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Police officer who shot Fort Hood suspect says she's 'doing well'

Defense Secretary Robert Gates meets with civilian police Sgt. Kimberly Munley at a Fort Hood hospital Tuesday.
Defense Secretary Robert Gates meets with civilian police Sgt. Kimberly Munley at a Fort Hood hospital Tuesday.
  • Pair who responded to gunfire at processing center say day of shooting started as a typical one
  • Sgt. Kimberly Munley suffered three gunshot wounds in the November 5 shooting
  • Oprah Winfrey spoke with her and another first responder, Sgt. Mark Todd
  • "Every day is a progress for me," says Munley, who's in good condition at a hospital

Killeen, Texas (CNN) -- The civilian police officer hailed as a heroine for ending the shooting rampage at Fort Hood Army Post said Wednesday she was washing her patrol car just before she headed to the bloody scene.

Sgt. Kimberly Munley was cleaning the car and topping off the gas tank, routine duties at the end of her shift, when she heard the report last Thursday that shots had been fired at the Army post, she told Oprah Winfrey via teleconference.

The brief interview was taped to air later in the day on "The Oprah Winfrey Show."

Police Senior Sgt. Mark Todd also responded to the scene, where he said they were directed to the Soldier Readiness Processing Center, where soldiers were preparing to deploy to Afghanistan and Iraq.

Both Munley and Todd didn't know what they were about to face.

"The entire incident was very confusing and chaotic," Munley said. "There was many people outside pointing to the direction that this individual was apparently located, and as soon as I got out of my vehicle and ran up the hill was when things got pretty bad."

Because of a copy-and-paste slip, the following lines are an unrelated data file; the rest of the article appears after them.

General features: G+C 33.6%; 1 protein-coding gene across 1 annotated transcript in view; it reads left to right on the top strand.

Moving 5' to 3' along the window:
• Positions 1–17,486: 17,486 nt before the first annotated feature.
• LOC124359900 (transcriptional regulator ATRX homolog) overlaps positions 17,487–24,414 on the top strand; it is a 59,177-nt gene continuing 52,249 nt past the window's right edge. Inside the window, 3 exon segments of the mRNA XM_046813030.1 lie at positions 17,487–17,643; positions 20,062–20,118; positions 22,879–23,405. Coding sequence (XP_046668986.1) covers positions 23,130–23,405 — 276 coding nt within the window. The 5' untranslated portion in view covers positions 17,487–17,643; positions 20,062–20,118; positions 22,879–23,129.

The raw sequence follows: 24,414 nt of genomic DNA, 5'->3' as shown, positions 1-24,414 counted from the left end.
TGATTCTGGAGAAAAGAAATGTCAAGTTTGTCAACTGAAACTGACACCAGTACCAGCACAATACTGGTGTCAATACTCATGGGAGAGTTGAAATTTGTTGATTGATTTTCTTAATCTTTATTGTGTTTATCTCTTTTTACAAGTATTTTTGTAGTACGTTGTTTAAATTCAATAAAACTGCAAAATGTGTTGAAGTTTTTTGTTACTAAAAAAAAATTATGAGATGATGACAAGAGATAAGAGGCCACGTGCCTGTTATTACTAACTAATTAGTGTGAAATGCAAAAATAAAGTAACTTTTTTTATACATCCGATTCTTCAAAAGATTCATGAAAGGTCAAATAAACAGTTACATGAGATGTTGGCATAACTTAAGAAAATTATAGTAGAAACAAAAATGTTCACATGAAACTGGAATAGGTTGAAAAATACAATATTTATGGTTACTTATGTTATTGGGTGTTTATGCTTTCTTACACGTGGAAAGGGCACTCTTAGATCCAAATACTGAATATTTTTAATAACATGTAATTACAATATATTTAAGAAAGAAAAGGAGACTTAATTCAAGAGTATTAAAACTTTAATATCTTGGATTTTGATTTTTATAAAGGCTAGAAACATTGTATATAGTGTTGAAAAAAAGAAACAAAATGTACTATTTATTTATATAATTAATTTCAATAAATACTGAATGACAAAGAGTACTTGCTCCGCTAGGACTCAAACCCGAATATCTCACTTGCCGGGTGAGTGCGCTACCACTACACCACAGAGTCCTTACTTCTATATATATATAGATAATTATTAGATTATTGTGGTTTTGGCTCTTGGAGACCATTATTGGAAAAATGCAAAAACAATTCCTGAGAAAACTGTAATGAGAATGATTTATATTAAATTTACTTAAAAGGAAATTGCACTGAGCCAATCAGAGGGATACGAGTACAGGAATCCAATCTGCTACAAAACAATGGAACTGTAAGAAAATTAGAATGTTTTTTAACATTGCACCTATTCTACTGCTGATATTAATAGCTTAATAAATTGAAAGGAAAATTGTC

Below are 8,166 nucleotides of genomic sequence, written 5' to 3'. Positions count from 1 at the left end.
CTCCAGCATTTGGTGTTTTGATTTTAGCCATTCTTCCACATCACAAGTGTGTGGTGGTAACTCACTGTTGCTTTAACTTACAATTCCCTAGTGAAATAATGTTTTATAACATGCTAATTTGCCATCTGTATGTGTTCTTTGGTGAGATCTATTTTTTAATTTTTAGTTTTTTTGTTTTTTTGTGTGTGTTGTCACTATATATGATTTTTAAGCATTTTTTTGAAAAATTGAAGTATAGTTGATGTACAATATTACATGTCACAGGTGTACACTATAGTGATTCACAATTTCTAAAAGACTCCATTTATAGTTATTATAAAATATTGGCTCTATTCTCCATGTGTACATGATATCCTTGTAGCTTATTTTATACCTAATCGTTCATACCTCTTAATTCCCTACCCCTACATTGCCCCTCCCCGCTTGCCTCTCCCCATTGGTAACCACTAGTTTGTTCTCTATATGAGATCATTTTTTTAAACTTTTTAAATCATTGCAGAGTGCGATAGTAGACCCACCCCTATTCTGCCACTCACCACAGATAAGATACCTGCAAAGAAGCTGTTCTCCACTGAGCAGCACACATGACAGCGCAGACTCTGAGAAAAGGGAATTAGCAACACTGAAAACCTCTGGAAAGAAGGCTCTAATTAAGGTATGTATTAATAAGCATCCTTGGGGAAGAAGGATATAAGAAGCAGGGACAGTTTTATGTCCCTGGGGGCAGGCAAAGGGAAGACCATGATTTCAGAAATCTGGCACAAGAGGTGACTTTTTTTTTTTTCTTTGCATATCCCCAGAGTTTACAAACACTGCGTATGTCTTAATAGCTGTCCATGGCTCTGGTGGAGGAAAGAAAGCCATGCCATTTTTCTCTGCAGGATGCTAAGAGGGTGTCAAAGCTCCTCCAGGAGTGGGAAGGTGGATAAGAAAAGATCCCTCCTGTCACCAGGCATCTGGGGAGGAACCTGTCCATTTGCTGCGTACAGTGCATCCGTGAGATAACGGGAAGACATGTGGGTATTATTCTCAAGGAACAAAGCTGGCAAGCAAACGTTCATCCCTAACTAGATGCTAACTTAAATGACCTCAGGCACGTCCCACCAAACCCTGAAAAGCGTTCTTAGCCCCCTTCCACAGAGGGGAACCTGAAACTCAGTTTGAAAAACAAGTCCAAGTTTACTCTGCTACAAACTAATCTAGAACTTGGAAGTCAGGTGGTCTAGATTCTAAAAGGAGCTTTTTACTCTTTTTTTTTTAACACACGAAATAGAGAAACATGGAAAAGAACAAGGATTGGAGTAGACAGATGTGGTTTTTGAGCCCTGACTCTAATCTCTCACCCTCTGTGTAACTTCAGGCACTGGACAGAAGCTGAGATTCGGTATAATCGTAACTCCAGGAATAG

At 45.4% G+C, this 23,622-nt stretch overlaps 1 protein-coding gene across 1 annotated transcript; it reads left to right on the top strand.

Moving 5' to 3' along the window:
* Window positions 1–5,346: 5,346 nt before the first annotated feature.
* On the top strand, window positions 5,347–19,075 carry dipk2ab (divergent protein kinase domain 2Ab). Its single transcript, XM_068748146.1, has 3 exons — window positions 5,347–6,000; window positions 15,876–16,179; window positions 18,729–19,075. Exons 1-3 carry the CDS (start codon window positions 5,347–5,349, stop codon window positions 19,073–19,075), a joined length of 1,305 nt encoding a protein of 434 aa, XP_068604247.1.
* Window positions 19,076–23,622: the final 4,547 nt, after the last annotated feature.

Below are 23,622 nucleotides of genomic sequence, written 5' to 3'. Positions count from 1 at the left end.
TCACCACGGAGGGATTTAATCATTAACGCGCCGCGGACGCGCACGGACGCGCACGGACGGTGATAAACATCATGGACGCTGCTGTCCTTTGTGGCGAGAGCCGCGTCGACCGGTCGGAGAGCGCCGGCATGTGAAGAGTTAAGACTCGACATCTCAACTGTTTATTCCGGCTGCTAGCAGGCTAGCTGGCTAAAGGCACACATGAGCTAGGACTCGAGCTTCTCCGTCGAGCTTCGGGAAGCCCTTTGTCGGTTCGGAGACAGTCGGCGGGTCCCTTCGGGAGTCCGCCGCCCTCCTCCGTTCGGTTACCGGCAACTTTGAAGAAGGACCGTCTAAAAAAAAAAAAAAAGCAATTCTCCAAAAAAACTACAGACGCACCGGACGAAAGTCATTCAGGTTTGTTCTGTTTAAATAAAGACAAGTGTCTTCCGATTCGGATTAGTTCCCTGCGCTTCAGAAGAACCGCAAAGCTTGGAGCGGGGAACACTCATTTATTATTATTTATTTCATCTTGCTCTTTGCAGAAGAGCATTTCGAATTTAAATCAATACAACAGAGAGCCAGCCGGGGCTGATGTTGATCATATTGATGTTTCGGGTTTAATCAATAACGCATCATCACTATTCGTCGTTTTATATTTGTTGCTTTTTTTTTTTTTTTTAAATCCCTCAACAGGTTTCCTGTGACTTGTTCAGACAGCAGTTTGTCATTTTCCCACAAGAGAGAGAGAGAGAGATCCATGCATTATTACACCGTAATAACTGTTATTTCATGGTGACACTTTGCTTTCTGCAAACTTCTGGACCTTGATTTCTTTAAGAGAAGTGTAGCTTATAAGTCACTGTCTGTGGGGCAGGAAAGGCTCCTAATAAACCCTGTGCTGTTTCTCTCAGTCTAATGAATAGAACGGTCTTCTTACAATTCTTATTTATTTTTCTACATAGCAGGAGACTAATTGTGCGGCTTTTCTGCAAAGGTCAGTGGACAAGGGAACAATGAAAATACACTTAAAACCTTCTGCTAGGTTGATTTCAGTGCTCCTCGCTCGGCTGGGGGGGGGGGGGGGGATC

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Once inside, Munley, who has been trained in active-response tactics, began exchanging fire with the alleged gunman, Maj. Nidal Malik Hasan, a military psychiatrist, authorities said. They said her shots disabled Hasan and halted the attacks.

Thirteen people -- 12 soldiers and one civilian -- were killed.

Munley suffered three gunshot wounds, in both thighs and a knuckle, and remains at Metroplex Adventist Hospital in good condition, authorities said.

"The training does take over," she said when asked about her quick reactions. "In that particular incident, we didn't have much time to think."

"When I got shot, it felt like a muscle being torn out of my leg," she told Winfrey, and added, "I'm doing well."

"Every day is a progress for me, and things are getting better day by day. And emotionally, I'm just hoping that the rest of the officers and the injured and the families of the deceased are healing as well."

Winfrey showed a clip of Metroplex's Dr. Kelly Matlock saying that Munley's first words after the shooting were, "Did anybody die?"

The 34-year-old mother of two said she recalled asking that, and she never lost consciousness after being shot.

"I was very concerned as to who else had been injured," Munley said.

Todd was not injured in the rampage. He said he has been a police officer for 25 years and, before that, was in the Army. This was the first time he had been forced to fire his weapon on the job, he said.

He also said last Thursday began as a "typical day" for him, with only minor incidents.

At first, when he heard the shots from Fort Hood, he thought the soldiers were practicing the traditional rifle volleys they do at memorial services.

During the incident, Todd said he fired his gun over and over as he'd been trained to do.

Munley, whose husband is in the Army, is 5 feet, 2 inches tall and weighs 125 pounds.

Winfrey asked her where she got her nickname, "Mighty Mouse." Munley said her partner at a police department in North Carolina called her that after she was able to help when he was being wrestled for his weapon. The nickname stuck.

Todd said he was grateful that he was able to return safely home to his family at the end of that day.

"I just thank God he missed me," he said.

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